Financial institutions are battling for the loyalty of an ever more discerning and demanding client base and cannot afford to ignore their desire for ultra-tailored advice and precisely targeted investment products.
While it hasn’t historically been the easiest lever to pull, forward-thinking firms have seen that providing tax impact information as an integral part of client advice is an unmissable opportunity to add value in highly tangible ways. In our “Portfolio Optimisation Survey” for 2021, 31% of participants see tax-efficient investing as a crucial proof-point when delivering customised, value-added services and investment products all year round.
What is tax-efficient investing?
Making investors feel like they are always being treated, holistically, as an individual is certainly crucial. Yet the bottom line is, as ever, the client’s bottom line (and in turn that of the institution itself).
Tax-efficient investing involves choosing the right investments to optimise clients’ portfolios for after-tax returns. Almost a third (31%) of survey respondents cite performance as a key reason why tax impact information should be leveraged, and experience seems to have taught them that the difference this makes can be very significant indeed. From the participants, 23% see that paying tax-efficiencies the attention they so clearly warrant can boost annual returns by a considerable 51-75 basis points, whilst another 23% believe the dividend will very likely be beyond 75 basis points.
Investment management costs have been rising in clients’ consciousness for some years now and it is increasingly common for them to think of performance net of all fees which also includes the consideration of tax as a cost item.
Tax impact information is not yet systematically measured
It seems fair to say that virtually any client today would see building tax-efficient portfolios as foremost among an advisor’s responsibilities. We may even say duty, given how heavy a drag on returns taxes on investments can prove to be and how doable it is to mitigate the impact with the right knowledge and tools in place.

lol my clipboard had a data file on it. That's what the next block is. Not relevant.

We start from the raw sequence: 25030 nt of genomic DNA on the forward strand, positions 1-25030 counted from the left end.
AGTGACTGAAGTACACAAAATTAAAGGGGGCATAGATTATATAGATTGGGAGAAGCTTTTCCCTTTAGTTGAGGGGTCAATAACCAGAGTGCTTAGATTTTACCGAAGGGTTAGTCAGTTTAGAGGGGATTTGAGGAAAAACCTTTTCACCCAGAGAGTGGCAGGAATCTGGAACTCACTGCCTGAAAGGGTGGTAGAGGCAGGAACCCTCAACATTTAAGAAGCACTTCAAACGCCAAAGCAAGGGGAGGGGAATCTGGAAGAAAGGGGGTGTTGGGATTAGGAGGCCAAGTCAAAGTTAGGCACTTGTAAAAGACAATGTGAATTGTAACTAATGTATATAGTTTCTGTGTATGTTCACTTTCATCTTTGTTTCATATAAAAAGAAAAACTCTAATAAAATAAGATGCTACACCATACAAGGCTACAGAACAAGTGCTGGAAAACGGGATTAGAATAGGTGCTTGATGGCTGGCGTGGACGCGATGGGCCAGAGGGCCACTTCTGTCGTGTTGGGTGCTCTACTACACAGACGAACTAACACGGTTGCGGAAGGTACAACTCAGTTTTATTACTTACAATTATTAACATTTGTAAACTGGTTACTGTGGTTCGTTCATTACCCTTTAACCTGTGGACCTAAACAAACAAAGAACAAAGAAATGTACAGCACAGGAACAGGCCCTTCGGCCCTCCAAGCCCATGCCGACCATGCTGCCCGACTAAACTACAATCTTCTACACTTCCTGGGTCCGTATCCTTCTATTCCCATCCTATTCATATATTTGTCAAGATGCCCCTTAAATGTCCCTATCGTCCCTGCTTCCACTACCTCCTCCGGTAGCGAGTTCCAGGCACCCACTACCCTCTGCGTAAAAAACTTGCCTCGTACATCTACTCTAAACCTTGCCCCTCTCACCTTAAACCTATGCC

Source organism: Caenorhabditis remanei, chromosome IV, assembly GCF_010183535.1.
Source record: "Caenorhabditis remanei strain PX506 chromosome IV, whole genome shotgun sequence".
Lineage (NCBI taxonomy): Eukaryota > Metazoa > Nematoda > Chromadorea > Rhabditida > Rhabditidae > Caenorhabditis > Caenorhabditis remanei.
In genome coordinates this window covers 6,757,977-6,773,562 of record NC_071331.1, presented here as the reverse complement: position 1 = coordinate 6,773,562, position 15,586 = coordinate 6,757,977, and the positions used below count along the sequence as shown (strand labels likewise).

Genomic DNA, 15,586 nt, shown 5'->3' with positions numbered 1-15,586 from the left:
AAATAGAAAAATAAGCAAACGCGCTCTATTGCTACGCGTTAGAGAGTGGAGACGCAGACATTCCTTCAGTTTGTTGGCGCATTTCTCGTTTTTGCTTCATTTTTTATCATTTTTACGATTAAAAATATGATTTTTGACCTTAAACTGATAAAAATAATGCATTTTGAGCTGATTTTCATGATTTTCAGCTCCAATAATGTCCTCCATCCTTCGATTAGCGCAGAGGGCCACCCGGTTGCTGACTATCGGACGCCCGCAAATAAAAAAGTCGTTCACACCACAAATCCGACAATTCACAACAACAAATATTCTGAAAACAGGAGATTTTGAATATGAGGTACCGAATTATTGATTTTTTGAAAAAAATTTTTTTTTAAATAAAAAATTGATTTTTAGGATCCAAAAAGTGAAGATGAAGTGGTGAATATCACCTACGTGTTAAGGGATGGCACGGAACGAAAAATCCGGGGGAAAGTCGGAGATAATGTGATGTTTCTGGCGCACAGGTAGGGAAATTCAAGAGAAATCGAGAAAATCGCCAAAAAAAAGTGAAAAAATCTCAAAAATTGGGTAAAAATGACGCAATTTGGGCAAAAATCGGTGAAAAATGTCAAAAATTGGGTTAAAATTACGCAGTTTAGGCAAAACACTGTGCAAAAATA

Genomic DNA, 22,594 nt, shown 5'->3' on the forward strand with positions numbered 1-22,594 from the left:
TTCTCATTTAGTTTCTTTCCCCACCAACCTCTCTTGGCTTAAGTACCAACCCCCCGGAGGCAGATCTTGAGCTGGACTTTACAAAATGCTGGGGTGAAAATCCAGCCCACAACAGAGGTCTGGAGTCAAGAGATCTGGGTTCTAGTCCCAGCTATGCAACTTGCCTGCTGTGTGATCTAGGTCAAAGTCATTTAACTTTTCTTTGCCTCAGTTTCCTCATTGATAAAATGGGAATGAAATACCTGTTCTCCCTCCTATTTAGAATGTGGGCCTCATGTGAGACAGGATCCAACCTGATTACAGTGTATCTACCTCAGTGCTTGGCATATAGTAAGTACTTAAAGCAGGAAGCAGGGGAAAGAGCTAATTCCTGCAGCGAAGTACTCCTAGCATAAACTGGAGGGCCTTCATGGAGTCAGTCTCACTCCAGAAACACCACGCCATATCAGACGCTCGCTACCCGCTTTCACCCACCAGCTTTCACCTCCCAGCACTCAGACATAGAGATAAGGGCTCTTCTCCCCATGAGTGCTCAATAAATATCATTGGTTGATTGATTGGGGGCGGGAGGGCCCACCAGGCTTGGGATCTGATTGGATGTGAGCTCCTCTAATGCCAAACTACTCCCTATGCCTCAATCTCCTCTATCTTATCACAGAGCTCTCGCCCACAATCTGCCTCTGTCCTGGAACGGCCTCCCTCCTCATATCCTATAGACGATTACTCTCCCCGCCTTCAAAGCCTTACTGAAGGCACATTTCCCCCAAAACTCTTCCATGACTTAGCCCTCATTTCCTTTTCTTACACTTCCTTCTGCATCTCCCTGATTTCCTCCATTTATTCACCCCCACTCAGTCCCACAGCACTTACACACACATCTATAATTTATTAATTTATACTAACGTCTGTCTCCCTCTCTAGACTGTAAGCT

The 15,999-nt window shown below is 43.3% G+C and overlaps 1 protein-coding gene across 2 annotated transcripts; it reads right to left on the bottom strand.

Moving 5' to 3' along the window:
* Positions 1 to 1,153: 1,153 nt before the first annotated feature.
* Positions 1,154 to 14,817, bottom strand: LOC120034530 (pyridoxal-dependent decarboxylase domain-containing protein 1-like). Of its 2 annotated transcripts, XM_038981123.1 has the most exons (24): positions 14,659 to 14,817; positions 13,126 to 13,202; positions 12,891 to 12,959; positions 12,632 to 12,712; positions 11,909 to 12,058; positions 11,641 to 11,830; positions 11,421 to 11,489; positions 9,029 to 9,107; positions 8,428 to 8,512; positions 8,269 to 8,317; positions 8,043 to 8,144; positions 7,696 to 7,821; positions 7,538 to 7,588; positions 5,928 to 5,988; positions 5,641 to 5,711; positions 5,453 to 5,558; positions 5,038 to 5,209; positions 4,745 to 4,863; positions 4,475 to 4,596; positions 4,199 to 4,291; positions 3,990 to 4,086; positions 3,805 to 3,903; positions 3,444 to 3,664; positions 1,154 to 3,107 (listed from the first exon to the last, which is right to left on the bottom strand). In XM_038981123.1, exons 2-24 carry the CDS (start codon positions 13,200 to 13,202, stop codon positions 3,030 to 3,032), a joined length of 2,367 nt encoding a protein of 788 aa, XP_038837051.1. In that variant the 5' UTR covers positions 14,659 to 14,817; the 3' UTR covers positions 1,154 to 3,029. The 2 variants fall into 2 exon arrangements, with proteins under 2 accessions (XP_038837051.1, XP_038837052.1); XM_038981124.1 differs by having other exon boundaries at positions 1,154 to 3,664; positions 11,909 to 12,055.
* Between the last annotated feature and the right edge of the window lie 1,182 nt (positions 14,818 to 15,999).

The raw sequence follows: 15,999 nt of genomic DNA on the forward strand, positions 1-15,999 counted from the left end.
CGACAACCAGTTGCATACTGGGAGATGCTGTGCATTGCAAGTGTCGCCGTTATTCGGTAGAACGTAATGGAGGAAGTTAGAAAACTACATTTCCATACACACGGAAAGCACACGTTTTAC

The drivers to make after-tax returns the lens through which portfolios are seen could hardly be more compelling, which must make the lack of this kind of advice all the more disappointing to investors so in need of it. Our survey found that a shocking share of 53% of respondents are not taking taxation impact into account at the investment instrument level when optimising client portfolios. Worse still for investors’ financial objectives, 65% do not measure tax information systematically at all.
To address this gap in the investment management puzzle, 41% of institutions are referring to external parties like tax consultants and lawyers, while 26% can call on the expertise of internal tax teams. Yet both of these will typically know far less about the client’s portfolio structure and risk profile than the investment manager. When it comes to tax rules, the information advantage is not sitting where it ought to be: with those who are running portfolios hands-on.
Why tax impact information is not systematically measured
The result of this deficit is that clients are seldom empowered with the tax impact information they need to make well-informed choices—or at least not efficiently and, crucially, without additional expense.
The majority of institutions are under no illusions that after-tax investment returns aren’t on clients’ minds. Only 30% of our survey participants said a lack of demand is the reason why they aren’t considering tax information in client advice.
For the remaining 70%, it is a mixture of technological factors and information sourcing (and reliability) concerns which are standing in their way. For 30%, a lack of integration in portfolio management/client advisor tools is their biggest barrier to systematically measuring tax impact information, while for 17% it is lagging availability of country-specific tax intelligence. Others feel they need more certainty over the legal reliability of tax information (11%) or insights at the instrument level (3%) before they can tackle tax-efficient investing in a meaningful way.
Embedded compliance: a true solution to after-tax investment return
Our research confirms that after-tax investment return is yet another area of wealth management which represents a compelling use case for embedded compliance. Just as with other use cases, digitising verified knowledge on tax rules can be a game-changer. Instead of an operational burden and a source of both costs and risks, we have turned a complex area of compliance into a competitive differentiator.
The ability to understand the tax implications of each investment for each client in real-time and without recourse to specialists has the potential to transform the way the investment management sector operates. Making this missing piece of the advice puzzle finally fall into place can add value in a host of ways, but naturally the most important of them all is in increasing after-tax returns. From the point of view of those who matter most – clients — our tax information capabilities might be the most powerful addition to the Apiax embedded compliance suite yet.